“Why not come here, to Nasqueron, where they might have found the Third Volume?” Paggs asked, smiling.

“Because the Shrievalty hadn’t told them where the data had come from. Whether this was oversight or deliberate we haven’t been told. The Jeltick may have guessed it was from a Dweller Studies centre but they couldn’t be sure whether it was or not and, if so, which one. They probably did start making inquiries, but they didn’t want to alert anybody else to the importance of what they had. Don’t forget, the information had been copied and re-copied — it was lying about in data reservoirs all over the civilised galaxy. Quite possibly people had even already translated and read the main text but just hadn’t got round to the appendices, where the all-important note was. The slightest hint that there was anything of strategic interest in that tranche and everybody else would have dusted it off, read it and — bang — the Jeltick would have lost their edge. So they fuelled and tooled and set sail for Zateki instead.”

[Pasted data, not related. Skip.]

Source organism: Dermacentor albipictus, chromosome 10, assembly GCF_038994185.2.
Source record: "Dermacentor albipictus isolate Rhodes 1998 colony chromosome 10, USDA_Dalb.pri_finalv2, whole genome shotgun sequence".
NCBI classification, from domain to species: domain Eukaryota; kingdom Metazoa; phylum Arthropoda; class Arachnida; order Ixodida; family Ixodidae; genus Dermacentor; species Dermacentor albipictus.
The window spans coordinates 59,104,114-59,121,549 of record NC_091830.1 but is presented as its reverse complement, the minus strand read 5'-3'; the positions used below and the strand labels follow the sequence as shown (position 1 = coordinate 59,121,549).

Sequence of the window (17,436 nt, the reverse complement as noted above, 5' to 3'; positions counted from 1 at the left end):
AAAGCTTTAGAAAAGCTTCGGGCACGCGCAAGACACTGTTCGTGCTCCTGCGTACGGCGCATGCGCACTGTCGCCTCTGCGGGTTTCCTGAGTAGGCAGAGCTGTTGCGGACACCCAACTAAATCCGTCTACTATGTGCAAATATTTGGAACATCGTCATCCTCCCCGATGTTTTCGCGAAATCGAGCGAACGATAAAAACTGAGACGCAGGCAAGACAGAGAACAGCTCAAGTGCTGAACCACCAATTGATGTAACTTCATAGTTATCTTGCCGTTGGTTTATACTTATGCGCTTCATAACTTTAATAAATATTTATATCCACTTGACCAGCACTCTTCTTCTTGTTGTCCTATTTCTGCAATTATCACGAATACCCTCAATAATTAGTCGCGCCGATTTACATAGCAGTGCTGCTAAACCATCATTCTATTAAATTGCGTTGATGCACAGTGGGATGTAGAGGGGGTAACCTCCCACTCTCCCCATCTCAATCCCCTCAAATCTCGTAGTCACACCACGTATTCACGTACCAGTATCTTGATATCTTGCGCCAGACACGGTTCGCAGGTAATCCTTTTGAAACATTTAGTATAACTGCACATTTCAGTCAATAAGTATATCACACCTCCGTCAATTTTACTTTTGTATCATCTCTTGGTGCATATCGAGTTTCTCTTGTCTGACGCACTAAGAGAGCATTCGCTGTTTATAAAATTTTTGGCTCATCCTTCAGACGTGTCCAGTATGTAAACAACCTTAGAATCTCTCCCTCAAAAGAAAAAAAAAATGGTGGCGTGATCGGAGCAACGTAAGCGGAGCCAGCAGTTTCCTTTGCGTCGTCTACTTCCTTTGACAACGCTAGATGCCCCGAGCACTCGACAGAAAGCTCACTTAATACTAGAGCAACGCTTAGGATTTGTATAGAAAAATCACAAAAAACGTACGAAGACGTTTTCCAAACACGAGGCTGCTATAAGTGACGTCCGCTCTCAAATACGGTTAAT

“This could all be a hoax, you know,” Ganscerel said, snorting. He adjusted his robes, frowning deeply. “Ido believe I detect the laboured and tortuous signature of Dweller humour here. This could just be a joke at the expense of anyone foolish enough to fall for it.”

“It could indeed, sir,” Fassin agreed. “But we have our orders and we have to make the effort, just in case it is all true.”

“So we are looking for the remaining two volumes of this… what is it called, exactly?” Colonel Hatherence asked.

“Best translation,” Fassin said, “is, The Algebraist. It’s all about mathematics, navigation as a metaphor, duty, love, longing, honour, long voyages home… all that stuff.”

“And what is or was this Long Crossing?” Ganscerel asked irascibly. “I haven’t heard of it.”

“The voyage back home from what humans used to call the Triangulum Nebula,” Fassin said, with a small smile.

“Well,” Ganscerel said, frowning once more. “We are not really much further forward, are we? And what, pray, do we call the Triangulum Nebula now, Seer Taak?”

“We call it the Lost Souls II Galaxy, Chief Seer. The crossing was called the Long Crossing because it took thirty million years. The outward journey allegedly took almost no time, because it was conducted through an intergalactic wormhole, the portal location of which is amongst those included in the Dweller List.”